Before looking at skin health, hopefully you’ve read my previous posts on digestion, water, and pH. If not, consider reading them in chronological order. Why? Because skin health comes from the inside out, and without proper digestion and proper electrolyte balance, the body is not able to cleanse itself properly, and the health of the skin suffers.
Remember that the skin is actually the body’s largest organ! Attempting to heal and beautify the skin without addressing toxicity, electrolyte balance, liver function, and digestion is often an exercise in futility, no matter how much money one spends on expensive cosmetics. The measures that can be taken to improve skin and tissue health are often not possible for an individual to accomplish without first dealing with these issues. However, once these issues are being addressed, then there is a great deal one can do to improve skin health. By improving skin health, one is also increasing the body’s ability to naturally detoxify. Remember that the skin breathes!
In this post, I’d like to share a few of my choice skin cleansing and healing secrets, so that others may learn to safely and effectively enjoy the use of healing clay for skin use.
Healing Clay as a Skin Cleanser
Unlike soap, clay removes undesirable contaminants and waste products from the skin by a method called sorption, leaving the skin absolutely clean as the clay is washed away. Think of clay as the opposite of soap. It literally pulls waste from the body, unclogging pores and stimulating circulation as it does so. Tiny clay particles also attach to dead skin cells and help to remove them from the surface of healthy tissue. The more that clay is used on a regular basis in place of pore-clogging chemicals, the better the skin can breath, and the more healthy skin can become.
While clay is sorpting,– and in some cases absorbing– contaminants, debris, and waste material, it is also delivering trace minerals directly into the skin. By understanding that sorption is always “a two way street”, one can modify the water used to hydrate clay, enhancing the benefits of clay use. While a clean water is best for internal use, a mineral-rich water is often the perfect choice for hydrating clay for external use, specifically when using clay for skin health.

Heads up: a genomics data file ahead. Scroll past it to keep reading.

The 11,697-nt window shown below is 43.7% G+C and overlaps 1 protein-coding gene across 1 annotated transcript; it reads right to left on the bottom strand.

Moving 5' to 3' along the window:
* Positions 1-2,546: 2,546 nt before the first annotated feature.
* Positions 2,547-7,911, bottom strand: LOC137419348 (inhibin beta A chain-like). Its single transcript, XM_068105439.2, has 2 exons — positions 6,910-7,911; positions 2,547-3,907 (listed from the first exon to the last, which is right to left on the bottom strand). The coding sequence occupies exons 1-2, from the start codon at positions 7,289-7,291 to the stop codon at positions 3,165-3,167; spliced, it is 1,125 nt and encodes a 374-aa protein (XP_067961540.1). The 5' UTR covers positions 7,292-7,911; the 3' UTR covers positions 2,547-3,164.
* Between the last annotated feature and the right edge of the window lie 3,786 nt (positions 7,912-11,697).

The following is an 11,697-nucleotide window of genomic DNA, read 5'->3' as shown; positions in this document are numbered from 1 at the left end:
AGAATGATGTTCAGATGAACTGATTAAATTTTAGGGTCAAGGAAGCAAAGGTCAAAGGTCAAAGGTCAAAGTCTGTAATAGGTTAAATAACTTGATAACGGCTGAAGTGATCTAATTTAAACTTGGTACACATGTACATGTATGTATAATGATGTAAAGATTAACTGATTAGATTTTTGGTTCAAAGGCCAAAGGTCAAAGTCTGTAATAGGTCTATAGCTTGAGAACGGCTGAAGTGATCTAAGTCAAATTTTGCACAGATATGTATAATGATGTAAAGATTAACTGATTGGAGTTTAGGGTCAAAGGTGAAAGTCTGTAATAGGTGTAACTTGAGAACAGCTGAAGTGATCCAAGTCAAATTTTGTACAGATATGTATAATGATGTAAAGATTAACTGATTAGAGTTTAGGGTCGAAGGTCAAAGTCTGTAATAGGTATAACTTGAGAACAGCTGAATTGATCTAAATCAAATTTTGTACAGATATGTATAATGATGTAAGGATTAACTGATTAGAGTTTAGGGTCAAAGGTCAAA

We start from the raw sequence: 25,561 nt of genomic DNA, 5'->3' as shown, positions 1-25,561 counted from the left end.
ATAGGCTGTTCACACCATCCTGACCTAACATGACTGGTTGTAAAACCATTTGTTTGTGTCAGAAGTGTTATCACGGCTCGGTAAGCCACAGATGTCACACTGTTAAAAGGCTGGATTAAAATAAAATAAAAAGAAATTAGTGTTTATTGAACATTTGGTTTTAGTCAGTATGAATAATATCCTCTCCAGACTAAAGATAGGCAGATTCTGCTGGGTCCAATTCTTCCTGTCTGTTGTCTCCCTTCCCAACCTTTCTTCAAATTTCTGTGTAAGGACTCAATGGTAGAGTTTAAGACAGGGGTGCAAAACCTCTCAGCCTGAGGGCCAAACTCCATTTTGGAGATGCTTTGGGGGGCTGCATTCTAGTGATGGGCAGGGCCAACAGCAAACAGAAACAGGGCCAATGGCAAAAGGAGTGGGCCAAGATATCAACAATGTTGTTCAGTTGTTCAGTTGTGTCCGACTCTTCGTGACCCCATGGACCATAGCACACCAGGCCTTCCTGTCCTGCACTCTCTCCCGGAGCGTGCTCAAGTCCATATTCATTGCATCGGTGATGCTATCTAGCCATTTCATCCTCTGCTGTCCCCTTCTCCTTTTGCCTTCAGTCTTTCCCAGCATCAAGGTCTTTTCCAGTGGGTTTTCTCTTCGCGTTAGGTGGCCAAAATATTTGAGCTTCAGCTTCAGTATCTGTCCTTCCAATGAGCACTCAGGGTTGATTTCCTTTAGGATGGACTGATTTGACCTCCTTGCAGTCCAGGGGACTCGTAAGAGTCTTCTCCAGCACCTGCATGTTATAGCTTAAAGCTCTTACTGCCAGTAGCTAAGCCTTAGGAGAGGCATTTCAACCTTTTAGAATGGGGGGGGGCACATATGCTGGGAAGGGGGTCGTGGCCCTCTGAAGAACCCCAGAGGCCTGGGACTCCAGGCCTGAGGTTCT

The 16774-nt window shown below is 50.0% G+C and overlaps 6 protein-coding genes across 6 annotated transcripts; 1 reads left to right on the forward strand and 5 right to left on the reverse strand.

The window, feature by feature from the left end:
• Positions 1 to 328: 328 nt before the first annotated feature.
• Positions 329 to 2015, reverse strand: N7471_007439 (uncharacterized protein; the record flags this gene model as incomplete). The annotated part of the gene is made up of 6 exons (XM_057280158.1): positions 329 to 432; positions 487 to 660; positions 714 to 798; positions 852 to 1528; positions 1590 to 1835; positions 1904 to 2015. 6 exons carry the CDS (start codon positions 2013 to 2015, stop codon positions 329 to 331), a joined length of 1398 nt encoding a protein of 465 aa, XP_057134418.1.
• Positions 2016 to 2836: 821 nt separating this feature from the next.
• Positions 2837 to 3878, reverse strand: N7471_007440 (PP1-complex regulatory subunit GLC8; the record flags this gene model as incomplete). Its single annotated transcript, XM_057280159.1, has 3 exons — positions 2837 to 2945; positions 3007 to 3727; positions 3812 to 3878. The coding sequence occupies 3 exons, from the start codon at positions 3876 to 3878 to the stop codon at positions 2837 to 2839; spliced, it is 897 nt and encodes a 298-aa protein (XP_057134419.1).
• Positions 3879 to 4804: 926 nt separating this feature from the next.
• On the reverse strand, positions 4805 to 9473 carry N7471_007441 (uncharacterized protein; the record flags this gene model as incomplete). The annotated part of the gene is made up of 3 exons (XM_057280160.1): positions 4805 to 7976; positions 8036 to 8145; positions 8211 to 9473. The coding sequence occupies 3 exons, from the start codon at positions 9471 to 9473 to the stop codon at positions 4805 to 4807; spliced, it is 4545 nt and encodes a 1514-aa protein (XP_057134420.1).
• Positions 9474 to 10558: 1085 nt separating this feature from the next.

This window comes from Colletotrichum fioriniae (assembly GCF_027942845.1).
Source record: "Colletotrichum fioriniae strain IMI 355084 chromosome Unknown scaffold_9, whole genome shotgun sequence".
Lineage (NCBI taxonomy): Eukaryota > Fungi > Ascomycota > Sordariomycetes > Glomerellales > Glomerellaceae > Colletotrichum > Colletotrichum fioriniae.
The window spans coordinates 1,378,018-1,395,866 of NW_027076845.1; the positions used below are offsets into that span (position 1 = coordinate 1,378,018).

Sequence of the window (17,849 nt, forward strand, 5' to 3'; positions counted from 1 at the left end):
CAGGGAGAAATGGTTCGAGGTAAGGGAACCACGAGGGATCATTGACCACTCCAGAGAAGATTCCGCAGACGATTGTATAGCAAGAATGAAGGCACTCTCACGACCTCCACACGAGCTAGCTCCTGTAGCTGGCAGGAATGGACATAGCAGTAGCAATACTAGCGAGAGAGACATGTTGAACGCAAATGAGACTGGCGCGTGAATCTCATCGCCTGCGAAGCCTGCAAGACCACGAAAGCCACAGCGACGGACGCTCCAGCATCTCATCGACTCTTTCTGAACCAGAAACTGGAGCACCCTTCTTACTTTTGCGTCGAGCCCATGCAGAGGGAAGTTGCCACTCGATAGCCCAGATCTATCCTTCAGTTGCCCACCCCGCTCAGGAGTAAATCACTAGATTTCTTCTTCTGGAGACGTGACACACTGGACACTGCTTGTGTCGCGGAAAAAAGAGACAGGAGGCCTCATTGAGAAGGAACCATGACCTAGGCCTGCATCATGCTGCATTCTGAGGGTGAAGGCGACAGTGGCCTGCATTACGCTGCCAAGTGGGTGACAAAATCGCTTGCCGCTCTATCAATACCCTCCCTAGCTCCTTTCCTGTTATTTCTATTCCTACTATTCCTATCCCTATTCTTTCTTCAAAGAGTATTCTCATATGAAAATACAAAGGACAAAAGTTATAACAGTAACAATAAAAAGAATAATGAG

A super-hydrated clay gel can be used in place of soap. A super-hydrated clay is a clay gel made with as much water as the clay can hold without falling apart. The hydration point(s) of a clay gel depend upon the clay use. Some clays, like our favorite green desert clay, are water loving and hence swelling clays (hence the term “The World’s Most Powerful Facial”). Others, such as French green illite, are water neutral. Still others, like zeolite, are “water hating”. Each of these natural minerals have unique properties, while they all share a set of common properties, such as sorption.
The best way to use clay in place of soap is to apply it to the body before a shower or a bath in the same manner one would if using liquid soap. Allow the clay to dry to the point it is “tacky”, and then shower with warm to hot water to remove all of the clay. Remember that clay likes to adhere to and dead damaged tissue. Rinse extremely well in order to remove all of the clay!
Individuals with VERY healthy hair can use clay to strip oils and contaminants from the scalp and the hair, once to twice weekly. For hair use, it may be a good idea to water down clay even further prior to applying it; this makes it easier to completely rinse the hair. Individuals with very oily skin (yet otherwise healthy) can use clay even more often, if desired. Some people can even use clay daily.